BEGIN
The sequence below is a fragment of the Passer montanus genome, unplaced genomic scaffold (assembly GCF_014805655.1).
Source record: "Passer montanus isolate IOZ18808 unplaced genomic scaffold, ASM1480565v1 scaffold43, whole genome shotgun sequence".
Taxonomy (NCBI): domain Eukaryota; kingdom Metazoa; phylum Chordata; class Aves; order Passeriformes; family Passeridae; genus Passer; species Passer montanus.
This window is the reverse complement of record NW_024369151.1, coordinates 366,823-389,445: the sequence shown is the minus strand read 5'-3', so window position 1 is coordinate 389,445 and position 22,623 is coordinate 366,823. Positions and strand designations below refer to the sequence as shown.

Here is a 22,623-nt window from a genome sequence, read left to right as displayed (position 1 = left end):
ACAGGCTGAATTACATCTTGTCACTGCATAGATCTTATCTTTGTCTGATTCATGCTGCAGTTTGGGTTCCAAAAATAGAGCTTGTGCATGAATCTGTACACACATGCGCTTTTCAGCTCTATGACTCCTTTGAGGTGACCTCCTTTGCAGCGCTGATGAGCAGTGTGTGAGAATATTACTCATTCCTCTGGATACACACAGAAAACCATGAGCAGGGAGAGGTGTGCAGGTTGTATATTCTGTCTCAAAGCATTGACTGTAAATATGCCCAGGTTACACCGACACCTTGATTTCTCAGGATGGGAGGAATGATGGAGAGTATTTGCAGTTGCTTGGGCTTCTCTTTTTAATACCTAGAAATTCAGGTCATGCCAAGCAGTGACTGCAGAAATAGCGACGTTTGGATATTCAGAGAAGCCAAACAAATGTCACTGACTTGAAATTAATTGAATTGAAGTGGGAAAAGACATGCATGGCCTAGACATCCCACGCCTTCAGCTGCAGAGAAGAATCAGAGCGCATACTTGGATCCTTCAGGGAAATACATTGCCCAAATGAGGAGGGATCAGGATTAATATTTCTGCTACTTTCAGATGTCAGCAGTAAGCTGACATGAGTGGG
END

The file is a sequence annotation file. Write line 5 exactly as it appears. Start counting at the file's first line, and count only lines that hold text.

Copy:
Here is a 22,623-nt window from a genome sequence, read left to right as displayed (position 1 = left end):